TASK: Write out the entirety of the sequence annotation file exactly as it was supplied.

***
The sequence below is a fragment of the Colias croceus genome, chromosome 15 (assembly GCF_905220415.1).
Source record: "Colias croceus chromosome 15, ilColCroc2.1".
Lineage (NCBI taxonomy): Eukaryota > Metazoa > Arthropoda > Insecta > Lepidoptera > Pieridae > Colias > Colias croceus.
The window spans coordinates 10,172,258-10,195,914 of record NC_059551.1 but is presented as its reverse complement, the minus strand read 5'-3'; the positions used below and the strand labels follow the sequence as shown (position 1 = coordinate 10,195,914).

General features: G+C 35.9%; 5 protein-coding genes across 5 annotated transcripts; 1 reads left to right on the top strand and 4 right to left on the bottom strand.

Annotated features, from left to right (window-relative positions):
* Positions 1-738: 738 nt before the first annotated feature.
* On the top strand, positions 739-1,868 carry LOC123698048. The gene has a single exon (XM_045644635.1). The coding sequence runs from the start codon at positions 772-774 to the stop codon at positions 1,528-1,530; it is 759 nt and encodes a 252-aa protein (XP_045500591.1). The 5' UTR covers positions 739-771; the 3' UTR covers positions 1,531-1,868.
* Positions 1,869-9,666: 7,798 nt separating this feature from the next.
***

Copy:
The sequence below is a fragment of the Colias croceus genome, chromosome 15 (assembly GCF_905220415.1).
Source record: "Colias croceus chromosome 15, ilColCroc2.1".
Lineage (NCBI taxonomy): Eukaryota > Metazoa > Arthropoda > Insecta > Lepidoptera > Pieridae > Colias > Colias croceus.
The window spans coordinates 10,172,258-10,195,914 of record NC_059551.1 but is presented as its reverse complement, the minus strand read 5'-3'; the positions used below and the strand labels follow the sequence as shown (position 1 = coordinate 10,195,914).

General features: G+C 35.9%; 5 protein-coding genes across 5 annotated transcripts; 1 reads left to right on the top strand and 4 right to left on the bottom strand.

Annotated features, from left to right (window-relative positions):
* Positions 1-738: 738 nt before the first annotated feature.
* On the top strand, positions 739-1,868 carry LOC123698048. The gene has a single exon (XM_045644635.1). The coding sequence runs from the start codon at positions 772-774 to the stop codon at positions 1,528-1,530; it is 759 nt and encodes a 252-aa protein (XP_045500591.1). The 5' UTR covers positions 739-771; the 3' UTR covers positions 1,531-1,868.
* Positions 1,869-9,666: 7,798 nt separating this feature from the next.